Saturn's moon could support life

Plumes given off by jet sprays from the ocean of Saturn's moon Enceladus suggest an ocean inside the moon may contain the ingredients necessary for life.
25 April 2017

Interview with 

Professor David Rothery, Open University




In our own cosmic backyard is Enceladus, a small moon which, as it orbits Saturn, gets buckled by gravitational forces. This generates heat maintaining a liquid ocean inside the moon that periodically sprays jets of salty ice into space. By looking at what those plumes are made of, scientists have concluded that the inside of Enceladus could have all the right ingredients for life. Chris Smith spoke to Open University planetary geologist David Rothery about the findings...

David - Enceladus is a 502 kilometer diameter moon of Saturn. So it’s an icy body, ice covered surface, we think some rock inside, and we’re pretty convinced that there’s an internal ocean. The ice surface and the interior rock are disconnected by this zone of liquid water and there must be some tidal heating going on. There are plumes being erupted through cracks in the ice near Enceladus’ south pole, which were discovered when the Cassini spacecraft got to Saturn twelve years ago now and have been studied ever since by multiple fly throughs and so on.

The evidence has been building up, and up, and up about what’s going on in the ocean and, in particular, the interaction between the water and the warm rock at the bottom of the ocean. That’s what’s got people excited because the last bits of evidence have slotted into place that the water and the rock are reacting chemically and producing conditions down there on the ocean floor that would be habitable by the right kind of microbes.

Chris - First of all: how are these plumes being monitored?

David - We have a spacecraft orbiting Saturn called Cassini, which will crash into Saturn this September, but it’s had a dozen or so flythroughs of the plume. It wasn’t designed to fly through plumes but once they discovered the plumes they said “OK, we’ve got to fly through these and see what they are.” So the retasked the mass spectrometer to analyse what’s in the plumes and sure enough, pretty early on, they found there’s water there. Then they found ammonia and methane and carbon dioxide and, two or three years ago, they found tiny little rock particles, little silica particles about 20 nanometres across.

They said what’s happening here to get these tiny little nanoparticles of silica, there must be chemical reactions going on with the rock? If that’s happening, it’s a reaction called serpentinisation, you make a mineral serpentine. If that happens you should be liberating hydrogen gas. If there’s hydrogen gas being produced down there, then we’ve got a metabolic pathway. There are microbes on the Earth’s ocean floor called archaea that can munch on rocks provided there’s hydrogen that they can use as well, and they can make their body mass out of that and extract energy from this, but the hydrogen had never been discovered.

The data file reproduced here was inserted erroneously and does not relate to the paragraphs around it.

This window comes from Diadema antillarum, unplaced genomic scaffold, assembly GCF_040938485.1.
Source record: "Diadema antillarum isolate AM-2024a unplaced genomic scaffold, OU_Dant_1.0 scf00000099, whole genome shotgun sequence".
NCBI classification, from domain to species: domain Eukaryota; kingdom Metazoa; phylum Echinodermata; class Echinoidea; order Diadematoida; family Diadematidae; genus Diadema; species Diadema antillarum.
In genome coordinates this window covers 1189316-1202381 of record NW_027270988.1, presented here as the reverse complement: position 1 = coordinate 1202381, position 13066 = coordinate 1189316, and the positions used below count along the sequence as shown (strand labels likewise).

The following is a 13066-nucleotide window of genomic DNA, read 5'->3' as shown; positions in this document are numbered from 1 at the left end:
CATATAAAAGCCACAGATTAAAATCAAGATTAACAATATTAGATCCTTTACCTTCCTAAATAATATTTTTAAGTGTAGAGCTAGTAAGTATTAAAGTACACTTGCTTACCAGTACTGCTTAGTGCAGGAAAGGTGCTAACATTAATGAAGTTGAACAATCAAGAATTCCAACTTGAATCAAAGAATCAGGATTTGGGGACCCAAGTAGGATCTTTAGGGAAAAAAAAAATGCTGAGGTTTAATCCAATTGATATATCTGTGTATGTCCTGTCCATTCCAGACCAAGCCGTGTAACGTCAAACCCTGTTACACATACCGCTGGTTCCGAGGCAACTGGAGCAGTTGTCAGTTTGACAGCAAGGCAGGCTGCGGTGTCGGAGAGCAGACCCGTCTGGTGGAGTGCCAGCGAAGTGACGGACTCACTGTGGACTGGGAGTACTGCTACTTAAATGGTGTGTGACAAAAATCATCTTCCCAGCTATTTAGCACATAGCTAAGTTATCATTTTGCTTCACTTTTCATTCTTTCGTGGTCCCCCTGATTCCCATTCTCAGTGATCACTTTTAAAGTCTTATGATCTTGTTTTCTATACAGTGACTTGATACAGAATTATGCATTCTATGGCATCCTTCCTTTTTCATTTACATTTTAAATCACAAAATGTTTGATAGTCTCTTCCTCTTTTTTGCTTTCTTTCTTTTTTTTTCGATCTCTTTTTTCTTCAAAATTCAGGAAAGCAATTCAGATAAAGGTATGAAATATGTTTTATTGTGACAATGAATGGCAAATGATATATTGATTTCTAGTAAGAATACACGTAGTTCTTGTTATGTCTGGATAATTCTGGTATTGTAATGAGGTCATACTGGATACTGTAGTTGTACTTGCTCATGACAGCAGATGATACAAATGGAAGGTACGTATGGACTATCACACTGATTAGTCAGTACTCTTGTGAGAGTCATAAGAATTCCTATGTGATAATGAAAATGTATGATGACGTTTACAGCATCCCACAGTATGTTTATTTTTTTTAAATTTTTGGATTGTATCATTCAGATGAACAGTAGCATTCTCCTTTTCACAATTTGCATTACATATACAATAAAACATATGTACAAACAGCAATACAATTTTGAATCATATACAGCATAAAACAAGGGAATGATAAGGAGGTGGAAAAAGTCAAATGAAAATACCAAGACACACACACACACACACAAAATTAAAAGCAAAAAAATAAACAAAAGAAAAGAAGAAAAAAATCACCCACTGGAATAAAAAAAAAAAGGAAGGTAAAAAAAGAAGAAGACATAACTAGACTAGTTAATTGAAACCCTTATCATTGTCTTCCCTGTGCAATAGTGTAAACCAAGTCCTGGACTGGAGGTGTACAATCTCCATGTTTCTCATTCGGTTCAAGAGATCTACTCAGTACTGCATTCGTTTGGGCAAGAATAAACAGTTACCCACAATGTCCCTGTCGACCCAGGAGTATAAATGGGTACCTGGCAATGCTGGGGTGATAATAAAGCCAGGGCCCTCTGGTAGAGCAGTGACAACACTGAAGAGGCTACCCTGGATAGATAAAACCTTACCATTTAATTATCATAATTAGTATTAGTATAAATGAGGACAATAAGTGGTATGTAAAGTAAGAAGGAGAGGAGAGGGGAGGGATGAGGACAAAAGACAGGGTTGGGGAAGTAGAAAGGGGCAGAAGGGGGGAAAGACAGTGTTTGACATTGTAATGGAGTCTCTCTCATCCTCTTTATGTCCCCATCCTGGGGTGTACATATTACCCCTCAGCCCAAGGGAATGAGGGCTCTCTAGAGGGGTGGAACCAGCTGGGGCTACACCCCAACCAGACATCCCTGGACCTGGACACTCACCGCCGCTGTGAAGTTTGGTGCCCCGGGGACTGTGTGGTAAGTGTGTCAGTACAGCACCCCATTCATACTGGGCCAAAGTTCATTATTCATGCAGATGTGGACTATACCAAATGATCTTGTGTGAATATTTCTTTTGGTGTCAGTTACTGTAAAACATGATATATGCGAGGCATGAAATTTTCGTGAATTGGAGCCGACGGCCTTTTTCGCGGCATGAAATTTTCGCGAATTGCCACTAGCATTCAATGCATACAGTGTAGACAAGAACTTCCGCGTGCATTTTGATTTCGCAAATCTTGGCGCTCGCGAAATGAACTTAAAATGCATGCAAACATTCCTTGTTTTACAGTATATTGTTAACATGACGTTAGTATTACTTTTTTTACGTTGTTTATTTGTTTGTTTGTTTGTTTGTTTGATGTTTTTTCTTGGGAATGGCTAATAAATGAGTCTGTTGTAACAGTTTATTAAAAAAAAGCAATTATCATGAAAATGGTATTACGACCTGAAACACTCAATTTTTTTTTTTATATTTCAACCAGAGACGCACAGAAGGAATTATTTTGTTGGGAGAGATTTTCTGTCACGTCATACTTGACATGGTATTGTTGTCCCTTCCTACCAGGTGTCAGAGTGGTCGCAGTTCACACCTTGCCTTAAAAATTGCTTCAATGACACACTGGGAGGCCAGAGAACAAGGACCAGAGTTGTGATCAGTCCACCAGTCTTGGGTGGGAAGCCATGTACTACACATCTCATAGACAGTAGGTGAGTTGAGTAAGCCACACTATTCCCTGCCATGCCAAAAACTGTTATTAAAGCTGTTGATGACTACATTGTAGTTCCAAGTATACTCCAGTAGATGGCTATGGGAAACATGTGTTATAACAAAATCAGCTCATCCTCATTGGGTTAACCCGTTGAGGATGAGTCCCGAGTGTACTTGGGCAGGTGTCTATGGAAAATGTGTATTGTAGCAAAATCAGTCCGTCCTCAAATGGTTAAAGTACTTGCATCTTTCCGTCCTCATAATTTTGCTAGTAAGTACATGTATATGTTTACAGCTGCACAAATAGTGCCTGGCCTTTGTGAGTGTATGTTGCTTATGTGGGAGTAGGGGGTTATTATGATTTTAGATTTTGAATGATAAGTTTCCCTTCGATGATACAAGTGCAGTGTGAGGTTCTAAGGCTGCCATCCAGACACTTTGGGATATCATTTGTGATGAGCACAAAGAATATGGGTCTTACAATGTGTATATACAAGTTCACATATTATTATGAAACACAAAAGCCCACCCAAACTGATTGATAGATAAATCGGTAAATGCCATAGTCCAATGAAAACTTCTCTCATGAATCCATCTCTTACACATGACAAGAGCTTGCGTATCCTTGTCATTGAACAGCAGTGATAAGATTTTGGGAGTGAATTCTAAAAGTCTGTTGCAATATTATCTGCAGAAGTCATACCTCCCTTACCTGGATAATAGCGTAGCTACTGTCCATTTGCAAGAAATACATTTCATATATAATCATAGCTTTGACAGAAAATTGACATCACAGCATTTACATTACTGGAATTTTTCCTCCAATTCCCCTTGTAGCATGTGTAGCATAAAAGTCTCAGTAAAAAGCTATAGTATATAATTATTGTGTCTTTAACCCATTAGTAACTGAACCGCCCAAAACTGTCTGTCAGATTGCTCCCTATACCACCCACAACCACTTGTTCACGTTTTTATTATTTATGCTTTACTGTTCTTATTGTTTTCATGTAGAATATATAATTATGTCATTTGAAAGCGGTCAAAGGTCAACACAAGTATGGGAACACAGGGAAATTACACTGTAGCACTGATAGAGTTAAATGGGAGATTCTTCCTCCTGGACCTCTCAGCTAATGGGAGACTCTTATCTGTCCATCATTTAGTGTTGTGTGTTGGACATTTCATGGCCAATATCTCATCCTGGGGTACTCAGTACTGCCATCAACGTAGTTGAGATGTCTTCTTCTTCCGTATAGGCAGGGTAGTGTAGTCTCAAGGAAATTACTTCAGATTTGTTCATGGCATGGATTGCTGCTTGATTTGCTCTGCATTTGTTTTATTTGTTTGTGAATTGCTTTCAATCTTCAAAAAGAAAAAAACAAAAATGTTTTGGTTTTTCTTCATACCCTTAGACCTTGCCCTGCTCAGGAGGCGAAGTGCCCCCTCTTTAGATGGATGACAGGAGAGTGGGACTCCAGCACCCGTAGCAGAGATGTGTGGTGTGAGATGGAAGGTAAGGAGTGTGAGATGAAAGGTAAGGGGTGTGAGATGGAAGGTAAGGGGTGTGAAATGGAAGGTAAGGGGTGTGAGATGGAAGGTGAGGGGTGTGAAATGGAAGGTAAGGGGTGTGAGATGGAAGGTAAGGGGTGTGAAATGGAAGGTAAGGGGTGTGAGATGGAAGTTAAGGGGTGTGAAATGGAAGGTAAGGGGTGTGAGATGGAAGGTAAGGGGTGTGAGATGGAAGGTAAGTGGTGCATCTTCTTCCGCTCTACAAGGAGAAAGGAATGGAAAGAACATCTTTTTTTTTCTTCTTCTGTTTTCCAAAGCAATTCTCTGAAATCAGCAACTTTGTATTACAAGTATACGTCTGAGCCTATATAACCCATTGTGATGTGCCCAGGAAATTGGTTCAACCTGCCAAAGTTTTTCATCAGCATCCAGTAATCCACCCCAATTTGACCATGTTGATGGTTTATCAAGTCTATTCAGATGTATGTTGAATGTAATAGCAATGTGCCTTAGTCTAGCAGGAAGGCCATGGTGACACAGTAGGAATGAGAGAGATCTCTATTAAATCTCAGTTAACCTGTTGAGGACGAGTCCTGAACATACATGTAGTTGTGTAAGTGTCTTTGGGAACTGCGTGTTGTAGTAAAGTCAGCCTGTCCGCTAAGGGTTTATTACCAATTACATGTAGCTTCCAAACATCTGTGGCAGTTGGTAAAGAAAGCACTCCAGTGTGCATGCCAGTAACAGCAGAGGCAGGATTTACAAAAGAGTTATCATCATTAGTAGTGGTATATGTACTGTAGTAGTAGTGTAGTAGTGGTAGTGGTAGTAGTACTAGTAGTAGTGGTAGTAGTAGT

So on the final flythrough in October 2015, they retasked their mass spectrometer in a special mode and it took them 18 months to get the results published which have said there is hydrogen there. Everybody’s convinced that the hydrogen is real that proves the metabolic pathway is viable. You could take microbes from Earth, stuff them down at the bottom of the ocean, and they’d be quite happy there.

Chris - Is there any other rational explanation for why this hydrogen could be there?

David - You can get hydrogen by a little bit of radioactivity can break water apart, but it seems it can’t produce hydrogen at the necessary rate.

Chris - Does this mean then that given it is the end of Cassini this year, and our opportunity to study this further is now effectively at an end that we need to push up the agenda for the European Space Agency, also other space agencies around the world, new missions like Cassini and focus on Enceladus? Is that where the money should go?

David - Well, you're right. There’s now more information to come about Enceladus from Cassini. Enceladus isn’t the only place to study; there’s Europa, a big icy moon of Jupiter. Bigger than Enceladus, and plumes haven’t been seen by a spacecraft around Europa, but you can see them by the Hubble space telescope. So there are spacecraft heading to Jupiter: there’s the European Space Agency mission called Deuce, there’s the Europa Clipper funded by NASA, going to Jupiter to study Europa and the other moons.

But Enceladus should also have a mission; there’s one called the Enceladus Life Finder or ELF, which is a lovely name which was proposed in a recent round to NASA not funded. NASA’s funding two asteroid missions this round but I suspect that ELF will come back next next year and perhaps will get funded because Enceladus really is a high priority target. So Enceladus and Europa, either of those are places to go. And if we can nail down the fact that life does exist there that ought to change our outlook on life in the universe. Because if it’s in these other places it will be all over the place around other stars too.

Chris - Presumably it must focus minds in terms of being extraordinary careful about contamination?

David - Yes. We certainly don’t want to accidently seed anywhere with earth life. This why at the end of the life of Cassini it is being crashed into Saturn. It will burn up in Saturn’s atmosphere and no bugs, which have accidentally hitched a ride from Earth and have survived 20 years in space, will get down to anywhere habitable. Space agencies are careful. They have to be by international treaty not to accidently take Earth microbes anywhere where they could survive.


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